noncapitalist and precapitalist modes of production
noncapitalist and precapitalist modes of production(MARXISM) the forms of economy and society which historically preceded the emergence of CAPITALISM and which in some societies may continue to exist together with the capitalist mode of production. Marx, especially in the Grundrisse, identified four main noncapitalist modes: ‘primitive communism’, the ‘ancient’, the ‘Asiatic’ and the ‘feudal’. Despite variations between them, one distinguishing feature from the capitalist mode which the last three shared was that political power was used to extract ECONOMIC SURPLUS from labourers, who existed in various forms of unfreedom, whereas Marx argued that capitalism was based on FREE WAGE LABOUR, whose EXPLOITATION occurred through economic means alone.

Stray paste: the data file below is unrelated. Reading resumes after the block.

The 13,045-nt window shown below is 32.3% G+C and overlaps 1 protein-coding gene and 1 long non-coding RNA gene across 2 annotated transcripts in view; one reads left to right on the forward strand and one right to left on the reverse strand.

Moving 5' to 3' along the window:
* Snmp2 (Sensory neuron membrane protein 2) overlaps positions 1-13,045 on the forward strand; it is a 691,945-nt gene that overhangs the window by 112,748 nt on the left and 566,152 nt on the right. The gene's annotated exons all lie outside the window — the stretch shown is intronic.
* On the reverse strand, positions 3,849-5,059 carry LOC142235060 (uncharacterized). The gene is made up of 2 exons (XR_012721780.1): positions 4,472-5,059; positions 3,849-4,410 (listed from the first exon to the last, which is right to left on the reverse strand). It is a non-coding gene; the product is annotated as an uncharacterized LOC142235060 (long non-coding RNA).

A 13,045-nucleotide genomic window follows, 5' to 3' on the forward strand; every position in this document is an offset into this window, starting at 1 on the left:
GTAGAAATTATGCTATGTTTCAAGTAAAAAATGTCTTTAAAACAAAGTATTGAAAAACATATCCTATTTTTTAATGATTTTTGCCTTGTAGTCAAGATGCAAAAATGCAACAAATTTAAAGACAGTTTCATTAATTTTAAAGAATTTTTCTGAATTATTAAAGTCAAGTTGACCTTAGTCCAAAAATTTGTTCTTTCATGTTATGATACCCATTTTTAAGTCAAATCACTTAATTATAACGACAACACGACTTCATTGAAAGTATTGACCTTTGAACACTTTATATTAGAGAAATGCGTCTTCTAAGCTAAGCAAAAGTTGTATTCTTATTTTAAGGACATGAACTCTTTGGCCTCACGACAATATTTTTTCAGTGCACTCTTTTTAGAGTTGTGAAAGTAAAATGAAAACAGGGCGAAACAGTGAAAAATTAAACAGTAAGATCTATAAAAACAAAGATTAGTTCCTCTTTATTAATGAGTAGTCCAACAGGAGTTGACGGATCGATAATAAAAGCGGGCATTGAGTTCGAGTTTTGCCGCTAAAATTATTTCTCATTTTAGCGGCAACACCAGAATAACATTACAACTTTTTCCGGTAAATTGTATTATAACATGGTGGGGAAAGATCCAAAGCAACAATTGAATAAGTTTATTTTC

Since the 1970s there have been various attempts, mainly by structuralist Marxists influenced by ALTHUSSER, to refine Marx's work, especially in the light of contemporary anthropological studies. In particular, the concept of primitive communism has been modified by French anthropologists (Rey 1975; Terray, 1972) who developed the concept of lineage mode of production within which there are both hunting and gathering and horticultural societies (see HUNTER-GATHERER and HORTICULTURE). In this form elders (usually men) are seen to exert control over women, children and younger men through LINEAGE ties.